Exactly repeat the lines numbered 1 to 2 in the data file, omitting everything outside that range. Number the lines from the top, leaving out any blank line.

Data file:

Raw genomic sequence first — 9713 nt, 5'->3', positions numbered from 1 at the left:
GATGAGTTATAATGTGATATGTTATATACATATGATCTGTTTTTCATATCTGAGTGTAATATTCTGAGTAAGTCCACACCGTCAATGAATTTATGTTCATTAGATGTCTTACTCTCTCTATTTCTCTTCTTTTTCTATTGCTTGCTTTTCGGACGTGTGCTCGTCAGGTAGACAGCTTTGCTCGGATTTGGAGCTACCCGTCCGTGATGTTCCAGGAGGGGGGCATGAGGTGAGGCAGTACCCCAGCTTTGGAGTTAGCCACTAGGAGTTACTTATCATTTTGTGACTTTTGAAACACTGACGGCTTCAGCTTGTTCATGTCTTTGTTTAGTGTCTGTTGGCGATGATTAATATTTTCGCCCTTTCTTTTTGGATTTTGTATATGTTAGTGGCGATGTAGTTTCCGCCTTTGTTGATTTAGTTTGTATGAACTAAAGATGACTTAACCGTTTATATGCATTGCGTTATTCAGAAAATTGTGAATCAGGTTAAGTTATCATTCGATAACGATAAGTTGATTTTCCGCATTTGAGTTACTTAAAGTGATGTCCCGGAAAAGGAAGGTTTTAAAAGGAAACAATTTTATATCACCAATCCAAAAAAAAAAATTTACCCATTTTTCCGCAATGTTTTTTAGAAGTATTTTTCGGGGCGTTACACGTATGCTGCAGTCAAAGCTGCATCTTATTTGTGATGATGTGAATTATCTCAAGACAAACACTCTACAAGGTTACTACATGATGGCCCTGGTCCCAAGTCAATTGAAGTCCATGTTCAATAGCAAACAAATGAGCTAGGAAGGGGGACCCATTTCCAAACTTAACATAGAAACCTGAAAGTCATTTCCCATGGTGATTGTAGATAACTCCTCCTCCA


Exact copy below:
Raw genomic sequence first — 9713 nt, 5'->3', positions numbered from 1 at the left:
GATGAGTTATAATGTGATATGTTATATACATATGATCTGTTTTTCATATCTGAGTGTAATATTCTGAGTAAGTCCACACCGTCAATGAATTTATGTTCATTAGATGTCTTACTCTCTCTATTTCTCTTCTTTTTCTATTGCTTGCTTTTCGGACGTGTGCTCGTCAGGTAGACAGCTTTGCTCGGATTTGGAGCTACCCGTCCGTGATGTTCCAGGAGGGGGGCATGAGGTGAGGCAGTACCCCAGCTTTGGAGTTAGCCACTAGGAGTTACTTATCATTTTGTGACTTTTGAAACACTGACGGCTTCAGCTTGTTCATGTCTTTGTTTAGTGTCTGTTGGCGATGATTAATATTTTCGCCCTTTCTTTTTGGATTTTGTATATGTTAGTGGCGATGTAGTTTCCGCCTTTGTTGATTTAGTTTGTATGAACTAAAGATGACTTAACCGTTTATATGCATTGCGTTATTCAGAAAATTGTGAATCAGGTTAAGTTATCATTCGATAACGATAAGTTGATTTTCCGCATTTGAGTTACTTAAAGTGATGTCCCGGAAAAGGAAGGTTTTAAAAGGAAACAATTTTATATCACCAATCCAAAAAAAAAAATTTACCCATTTTTCCGCAATGTTTTTTAGAAGTATTTTTCGGGGCGTTACACGTATGCTGCAGTCAAAGCTGCATCTTATTTGTGATGATGTGAATTATCTCAAGACAAACACTCTACAAGGTTACTACATGATGGCCCTGGTCCCAAGTCAATTGAAGTCCATGTTCAATAGCAAACAAATGAGCTAGGAAGGGGGACCCATTTCCAAACTTAACATAGAAACCTGAAAGTCATTTCCCATGGTGATTGTAGATAACTCCTCCTCCA